There are enemies of Islam who are striving their utmost to split the historical unity of Ahl al-Sunna wa’l-Jamā‘a (the community of Islamic orthodoxy). This unity has been predicated on the acceptance of four juridical schools, Malikī, Ḥanafī, Shafi‘ī, and Ḥanbalī, and fostered by the acceptance of an approach in creedal matters that holds reason subordinate to divine revelation (waḥy), although scholars in the three former schools eventually came to accept the validity of applying reason and philosophical formulations as means to defend and prove the truth of revelation.
This position was generally respected by the Ḥanbalīs, except during infrequent periods of irrational intolerance. Similarly, the scholars of the three former schools respected the general inclination of the Ḥanbalīs in matters of creed (‘aqīda) to cling doggedly to the textually informed approach of the people of hadith, even though this approach generally discouraged the use of rational proofs and philosophical formulations in matters of creed, thereby limiting the ability of its advocates to respond to the attacks and arguments of the proponents of deviant and alien creeds.
This dominant Sunnī paradigm also was informed by an acceptance of Taṣawwuf as a valid Islamic science. This doesn’t mean that anything bearing the label Taṣawwuf is beyond reproach. Ibn Khaldūn has shown in his Muqaddima how elements from Ismā‘īlī doctrine and aspects of alien philosophies were introduced into the compilation of teachings contemporarily known as Taṣawwuf. However, there has always been a basic corpus of doctrines and ideas that provided the foundations for a science of spiritual purification and character reformation which was accepted by all four of the juridical schools.
In this regard, the Ḥanbalīs are no exception. The most widespread of all the schools of Taṣawwuf, the Qādiriyya, was founded by the great Ḥanbalī jurist, ‘Abd al-Qādir al-Jilānī. His influence on subsequent major figures in the Ḥanbalī school, as George Makdisi has clearly shown, was to reach the great, if controversial scholar, Ibn Taymiyya, his student Ibn Qayyim al-Jawziyya, and his student Ibn Rajab. Their acceptance of the basic foundations of this science and their veneration for its early exponents helped to foster, even in this occasionally controversial area, mutual respect between the four schools [of] Islamic jurisprudence.
This mutual respect, in turn, fostered a unified “paradigm” which guided the intellectual and cultural life of Ahl al-Sunna wa’l-Jamā‘a, and it facilitated a unified and cohesive community. This unity is best exemplified in Damascus where the scholars and scholarship of the Ḥanbalīs have always been a vital part of the rich intellectual life of the city’s vibrant Sunnī community. During the past century, the leading scholar of the Ḥanbalīs, Shaykh Aḥmad al-Shāmī, was one of the most respected and loved scholars in Syria.
That respect was similarly evident throughout history among non-Ḥanbalī critics of the dominant Sunnī paradigm. An example of this can also be taken from the recent history of Damascus. At the turn of the twentieth century, Shaykh Jamāluddin al-Qāsimī emerged as the intellectual leader of the nascent “Salafī” movement in Syria. However, Shaykh al-Qāsimī situated his prolific and oftentimes critical writings within the dominant paradigm. His writings showed respect for both that paradigm and the scholars whose contributions were instrumental in shaping it.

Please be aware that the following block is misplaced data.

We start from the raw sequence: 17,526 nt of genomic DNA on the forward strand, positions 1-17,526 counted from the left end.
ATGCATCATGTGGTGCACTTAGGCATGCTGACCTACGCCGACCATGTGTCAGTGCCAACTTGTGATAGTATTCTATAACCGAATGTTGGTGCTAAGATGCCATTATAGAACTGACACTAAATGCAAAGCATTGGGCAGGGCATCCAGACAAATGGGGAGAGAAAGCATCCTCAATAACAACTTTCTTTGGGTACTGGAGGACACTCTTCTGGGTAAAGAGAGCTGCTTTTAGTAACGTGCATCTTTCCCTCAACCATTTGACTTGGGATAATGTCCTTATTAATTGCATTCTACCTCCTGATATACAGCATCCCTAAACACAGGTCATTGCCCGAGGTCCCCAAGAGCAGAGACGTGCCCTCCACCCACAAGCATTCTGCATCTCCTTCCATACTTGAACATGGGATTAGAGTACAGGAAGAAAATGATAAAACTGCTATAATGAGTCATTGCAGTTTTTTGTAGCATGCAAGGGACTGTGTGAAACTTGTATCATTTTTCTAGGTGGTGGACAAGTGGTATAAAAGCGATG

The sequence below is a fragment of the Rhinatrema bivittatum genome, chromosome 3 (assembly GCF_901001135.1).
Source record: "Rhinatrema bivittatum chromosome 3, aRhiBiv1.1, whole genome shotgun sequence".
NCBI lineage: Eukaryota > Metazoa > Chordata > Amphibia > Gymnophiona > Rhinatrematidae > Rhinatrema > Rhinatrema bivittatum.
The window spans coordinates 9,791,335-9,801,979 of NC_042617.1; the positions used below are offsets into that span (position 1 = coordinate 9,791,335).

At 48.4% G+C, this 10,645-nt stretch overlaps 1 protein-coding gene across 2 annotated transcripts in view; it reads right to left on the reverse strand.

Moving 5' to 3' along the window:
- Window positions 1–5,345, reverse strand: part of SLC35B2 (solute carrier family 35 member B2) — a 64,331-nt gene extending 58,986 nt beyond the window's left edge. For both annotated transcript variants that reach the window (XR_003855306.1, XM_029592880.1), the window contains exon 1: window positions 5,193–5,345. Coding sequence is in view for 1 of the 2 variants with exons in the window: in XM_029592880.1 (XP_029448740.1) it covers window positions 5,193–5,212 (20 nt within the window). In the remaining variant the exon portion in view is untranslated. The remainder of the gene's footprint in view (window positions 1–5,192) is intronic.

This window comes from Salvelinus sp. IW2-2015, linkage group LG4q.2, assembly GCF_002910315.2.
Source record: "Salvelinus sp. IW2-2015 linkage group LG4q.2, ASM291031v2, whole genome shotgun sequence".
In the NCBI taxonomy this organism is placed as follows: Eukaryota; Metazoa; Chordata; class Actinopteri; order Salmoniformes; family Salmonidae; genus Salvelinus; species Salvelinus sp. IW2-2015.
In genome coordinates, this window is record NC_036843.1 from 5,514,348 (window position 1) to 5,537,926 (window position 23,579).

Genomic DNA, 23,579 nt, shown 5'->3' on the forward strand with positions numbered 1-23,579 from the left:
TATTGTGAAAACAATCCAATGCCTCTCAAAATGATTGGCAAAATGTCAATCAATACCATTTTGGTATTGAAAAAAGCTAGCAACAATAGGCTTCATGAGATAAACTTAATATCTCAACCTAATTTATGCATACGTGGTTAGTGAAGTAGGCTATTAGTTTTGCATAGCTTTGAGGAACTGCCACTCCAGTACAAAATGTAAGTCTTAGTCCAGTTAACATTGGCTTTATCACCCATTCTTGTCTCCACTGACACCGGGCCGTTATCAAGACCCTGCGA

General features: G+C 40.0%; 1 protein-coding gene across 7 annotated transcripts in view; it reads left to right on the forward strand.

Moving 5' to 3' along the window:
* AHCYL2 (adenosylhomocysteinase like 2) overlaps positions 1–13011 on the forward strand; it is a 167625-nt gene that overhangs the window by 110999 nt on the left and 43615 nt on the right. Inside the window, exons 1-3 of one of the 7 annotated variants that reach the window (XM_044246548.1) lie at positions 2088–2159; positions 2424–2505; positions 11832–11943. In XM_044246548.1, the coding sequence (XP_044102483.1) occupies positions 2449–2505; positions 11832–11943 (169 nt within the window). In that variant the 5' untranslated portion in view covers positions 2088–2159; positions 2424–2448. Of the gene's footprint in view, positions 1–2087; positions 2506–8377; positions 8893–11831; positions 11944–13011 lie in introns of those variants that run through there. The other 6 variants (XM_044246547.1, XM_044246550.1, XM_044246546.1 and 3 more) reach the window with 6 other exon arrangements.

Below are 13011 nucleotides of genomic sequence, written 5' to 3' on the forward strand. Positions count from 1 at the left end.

Unfortunately, in recent years that paradigm has come under attack from within. This attack has been initiated by radical reformers whose strident rhetoric oftentimes signals their own ignorance of the very institutions they target. Leveling vicious, largely uncritical, polemics against the four juridical schools, Taṣawwuf, and the validity of rational proofs and philosophical formulations in creedal matters, these reformers are wittingly or unwittingly threatening the historical unity of Ahl al-Sunna wa’l-Jamā‘a.
In many instances, these reformers situate their attacks within the historical context of the Ḥanbalī school, relying on Ibn Taymiyya as their principal referent. This tendency has led in recent years to what well could be referred to as a neo-traditionalist backlash. Some defenders of the dominant Sunnī paradigm respond to the vicious attacks of the reformers with equal or surpassing venom. In their zeal, some go so far as to attempt to exclude the Ḥanbalī school from the ranks of Ahl al-Sunna wa’l-Jamā‘a. Others, while condemning those reformers who declare the likes of Shaykh Muḥyiddīn ibn ‘Arabī a nonbeliever, themselves declare Ibn Taymiyya to be outside the pale of Islam. If this polarization continues, our heartland–physically and figuratively–will be torn and divided to such an extent that we will never again be able to attain to the “critical mass” necessary to re-establish Islam as a dominant socio-political reality.
Individuals blessed with cooler heads must prevail. Ibn Rajab is an example of such an individual. He showed that it is possible to combine without conflict the constructs that have come to be known as “Sufi” and “Salafī”; that it is possible to be deeply committed to the Sunna while simultaneously advocating and defending the four juridical schools; and that one can be critical of the formulations of the speculative theologians, while simultaneously respecting the institutional reality built by their followers…He is truly an heir of the prophets. In these troubling and perplexing times, we are in dire need of luminaries of this kind.
[Imam Zaid Shakir, Introduction, The Heirs of the Prophets, Starlatch, Chicago, 2001, pp. XIII-XVI]